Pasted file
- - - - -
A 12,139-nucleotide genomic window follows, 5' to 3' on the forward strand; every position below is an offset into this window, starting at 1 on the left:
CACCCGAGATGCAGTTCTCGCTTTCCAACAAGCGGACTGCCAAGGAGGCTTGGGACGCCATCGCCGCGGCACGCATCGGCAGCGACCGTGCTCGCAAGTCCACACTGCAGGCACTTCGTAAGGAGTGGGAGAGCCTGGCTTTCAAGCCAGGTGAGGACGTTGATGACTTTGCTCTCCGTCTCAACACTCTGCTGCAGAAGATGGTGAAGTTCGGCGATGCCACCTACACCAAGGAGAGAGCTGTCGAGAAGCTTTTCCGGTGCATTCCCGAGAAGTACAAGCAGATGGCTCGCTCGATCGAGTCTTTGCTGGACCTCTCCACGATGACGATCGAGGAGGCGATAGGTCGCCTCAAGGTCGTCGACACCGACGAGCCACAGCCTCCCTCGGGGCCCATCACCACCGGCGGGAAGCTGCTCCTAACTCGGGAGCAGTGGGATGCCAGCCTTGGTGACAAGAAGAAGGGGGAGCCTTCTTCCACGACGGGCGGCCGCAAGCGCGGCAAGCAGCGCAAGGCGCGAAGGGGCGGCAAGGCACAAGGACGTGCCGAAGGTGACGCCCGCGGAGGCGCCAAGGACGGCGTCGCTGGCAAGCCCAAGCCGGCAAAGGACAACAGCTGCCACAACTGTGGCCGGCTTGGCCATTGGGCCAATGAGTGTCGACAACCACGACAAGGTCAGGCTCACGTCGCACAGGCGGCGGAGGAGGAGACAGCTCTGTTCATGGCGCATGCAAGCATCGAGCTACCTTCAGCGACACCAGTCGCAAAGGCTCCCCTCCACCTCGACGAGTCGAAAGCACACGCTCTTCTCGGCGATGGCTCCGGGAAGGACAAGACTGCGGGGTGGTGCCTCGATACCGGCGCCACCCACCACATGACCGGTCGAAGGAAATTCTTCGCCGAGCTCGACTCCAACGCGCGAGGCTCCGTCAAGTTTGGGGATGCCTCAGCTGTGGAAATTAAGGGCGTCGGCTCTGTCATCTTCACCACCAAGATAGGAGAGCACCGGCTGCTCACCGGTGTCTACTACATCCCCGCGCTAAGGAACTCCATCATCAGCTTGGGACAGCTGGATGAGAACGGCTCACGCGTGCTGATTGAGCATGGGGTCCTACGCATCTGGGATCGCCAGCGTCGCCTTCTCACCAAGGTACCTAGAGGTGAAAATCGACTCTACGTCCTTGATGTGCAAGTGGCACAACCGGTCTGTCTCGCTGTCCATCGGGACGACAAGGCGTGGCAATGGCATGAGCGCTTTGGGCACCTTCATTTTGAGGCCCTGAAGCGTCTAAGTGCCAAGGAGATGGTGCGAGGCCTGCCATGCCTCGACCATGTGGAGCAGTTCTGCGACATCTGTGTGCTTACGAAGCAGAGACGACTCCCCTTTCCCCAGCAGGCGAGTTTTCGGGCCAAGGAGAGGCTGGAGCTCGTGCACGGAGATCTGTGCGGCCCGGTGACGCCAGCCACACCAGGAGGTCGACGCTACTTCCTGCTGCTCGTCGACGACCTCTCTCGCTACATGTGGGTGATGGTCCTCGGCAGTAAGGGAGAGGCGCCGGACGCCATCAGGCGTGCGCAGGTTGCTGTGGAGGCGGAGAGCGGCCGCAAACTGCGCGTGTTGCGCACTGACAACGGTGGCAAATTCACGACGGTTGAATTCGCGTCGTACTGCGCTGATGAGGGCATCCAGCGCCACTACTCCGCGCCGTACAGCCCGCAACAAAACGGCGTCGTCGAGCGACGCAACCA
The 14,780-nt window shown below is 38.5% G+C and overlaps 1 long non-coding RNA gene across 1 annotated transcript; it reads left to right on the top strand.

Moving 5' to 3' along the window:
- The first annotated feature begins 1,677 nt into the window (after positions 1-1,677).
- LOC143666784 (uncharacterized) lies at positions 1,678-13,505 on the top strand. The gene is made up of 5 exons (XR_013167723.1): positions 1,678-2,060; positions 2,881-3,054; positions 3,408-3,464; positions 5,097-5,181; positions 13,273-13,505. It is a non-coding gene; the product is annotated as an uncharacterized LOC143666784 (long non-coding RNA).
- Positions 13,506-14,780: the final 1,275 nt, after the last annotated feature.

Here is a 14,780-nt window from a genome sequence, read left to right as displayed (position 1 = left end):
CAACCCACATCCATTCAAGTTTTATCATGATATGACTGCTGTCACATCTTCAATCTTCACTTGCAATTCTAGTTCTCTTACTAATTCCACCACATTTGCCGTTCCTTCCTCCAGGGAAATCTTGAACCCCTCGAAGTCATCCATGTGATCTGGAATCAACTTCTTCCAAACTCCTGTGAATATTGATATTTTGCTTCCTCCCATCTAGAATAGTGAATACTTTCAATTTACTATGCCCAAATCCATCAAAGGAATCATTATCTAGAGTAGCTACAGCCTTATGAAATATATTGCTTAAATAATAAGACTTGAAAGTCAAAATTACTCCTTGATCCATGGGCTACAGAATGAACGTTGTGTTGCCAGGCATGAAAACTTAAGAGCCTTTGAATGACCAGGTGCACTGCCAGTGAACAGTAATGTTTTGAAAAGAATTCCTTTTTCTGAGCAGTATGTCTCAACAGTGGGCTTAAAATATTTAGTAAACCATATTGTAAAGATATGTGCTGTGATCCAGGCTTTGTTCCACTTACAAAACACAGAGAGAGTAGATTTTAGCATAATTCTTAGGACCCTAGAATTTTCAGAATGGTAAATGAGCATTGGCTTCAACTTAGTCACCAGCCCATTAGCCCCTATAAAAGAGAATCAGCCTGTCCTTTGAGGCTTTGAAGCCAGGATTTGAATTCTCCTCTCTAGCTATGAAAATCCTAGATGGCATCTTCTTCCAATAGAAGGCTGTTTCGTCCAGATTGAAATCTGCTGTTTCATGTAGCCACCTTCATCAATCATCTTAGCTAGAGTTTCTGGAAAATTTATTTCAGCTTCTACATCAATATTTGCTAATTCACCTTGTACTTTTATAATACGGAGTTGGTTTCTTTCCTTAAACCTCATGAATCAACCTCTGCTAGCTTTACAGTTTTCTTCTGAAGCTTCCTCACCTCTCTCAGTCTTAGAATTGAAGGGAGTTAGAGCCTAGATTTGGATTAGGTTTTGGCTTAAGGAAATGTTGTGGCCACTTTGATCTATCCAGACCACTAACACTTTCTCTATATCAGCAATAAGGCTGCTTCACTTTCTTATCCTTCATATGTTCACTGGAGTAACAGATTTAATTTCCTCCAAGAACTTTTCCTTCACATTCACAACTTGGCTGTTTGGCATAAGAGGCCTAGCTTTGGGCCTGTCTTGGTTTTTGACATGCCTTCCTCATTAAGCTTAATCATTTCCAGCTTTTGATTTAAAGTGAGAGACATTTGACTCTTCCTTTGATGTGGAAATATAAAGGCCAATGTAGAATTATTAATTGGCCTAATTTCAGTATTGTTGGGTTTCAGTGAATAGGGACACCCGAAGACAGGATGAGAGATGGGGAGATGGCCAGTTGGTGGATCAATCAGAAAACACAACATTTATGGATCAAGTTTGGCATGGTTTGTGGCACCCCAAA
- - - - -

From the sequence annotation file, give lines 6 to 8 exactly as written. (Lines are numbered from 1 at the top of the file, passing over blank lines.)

- LOC143666784 (uncharacterized) lies at positions 1,678-13,505 on the top strand. The gene is made up of 5 exons (XR_013167723.1): positions 1,678-2,060; positions 2,881-3,054; positions 3,408-3,464; positions 5,097-5,181; positions 13,273-13,505. It is a non-coding gene; the product is annotated as an uncharacterized LOC143666784 (long non-coding RNA).
- Positions 13,506-14,780: the final 1,275 nt, after the last annotated feature.

Here is a 14,780-nt window from a genome sequence, read left to right as displayed (position 1 = left end):